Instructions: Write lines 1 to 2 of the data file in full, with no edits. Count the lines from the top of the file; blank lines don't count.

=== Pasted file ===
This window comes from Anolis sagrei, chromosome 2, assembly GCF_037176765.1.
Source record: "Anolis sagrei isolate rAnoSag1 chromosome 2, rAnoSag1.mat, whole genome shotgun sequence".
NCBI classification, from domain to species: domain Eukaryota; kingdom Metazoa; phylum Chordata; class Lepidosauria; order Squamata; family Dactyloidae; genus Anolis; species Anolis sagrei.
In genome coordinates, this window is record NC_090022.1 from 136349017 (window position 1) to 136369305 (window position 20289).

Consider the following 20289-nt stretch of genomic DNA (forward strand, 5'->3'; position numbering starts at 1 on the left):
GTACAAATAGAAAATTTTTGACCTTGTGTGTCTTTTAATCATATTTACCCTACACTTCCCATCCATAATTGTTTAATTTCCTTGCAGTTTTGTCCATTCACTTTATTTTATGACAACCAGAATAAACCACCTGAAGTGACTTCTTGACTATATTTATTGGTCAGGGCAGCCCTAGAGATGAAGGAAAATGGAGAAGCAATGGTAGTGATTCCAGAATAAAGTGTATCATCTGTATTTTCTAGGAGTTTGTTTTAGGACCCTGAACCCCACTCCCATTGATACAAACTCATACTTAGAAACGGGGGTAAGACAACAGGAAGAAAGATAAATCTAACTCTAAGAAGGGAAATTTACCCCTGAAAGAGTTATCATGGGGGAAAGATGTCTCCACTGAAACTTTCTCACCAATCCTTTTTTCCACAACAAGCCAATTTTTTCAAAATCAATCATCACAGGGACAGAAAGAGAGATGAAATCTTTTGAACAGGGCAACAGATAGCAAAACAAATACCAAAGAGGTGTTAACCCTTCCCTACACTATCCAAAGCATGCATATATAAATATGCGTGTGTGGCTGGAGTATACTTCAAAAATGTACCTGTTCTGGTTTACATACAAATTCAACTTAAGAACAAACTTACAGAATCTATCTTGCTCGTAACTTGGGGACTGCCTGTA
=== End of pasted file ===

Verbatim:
This window comes from Anolis sagrei, chromosome 2, assembly GCF_037176765.1.
Source record: "Anolis sagrei isolate rAnoSag1 chromosome 2, rAnoSag1.mat, whole genome shotgun sequence".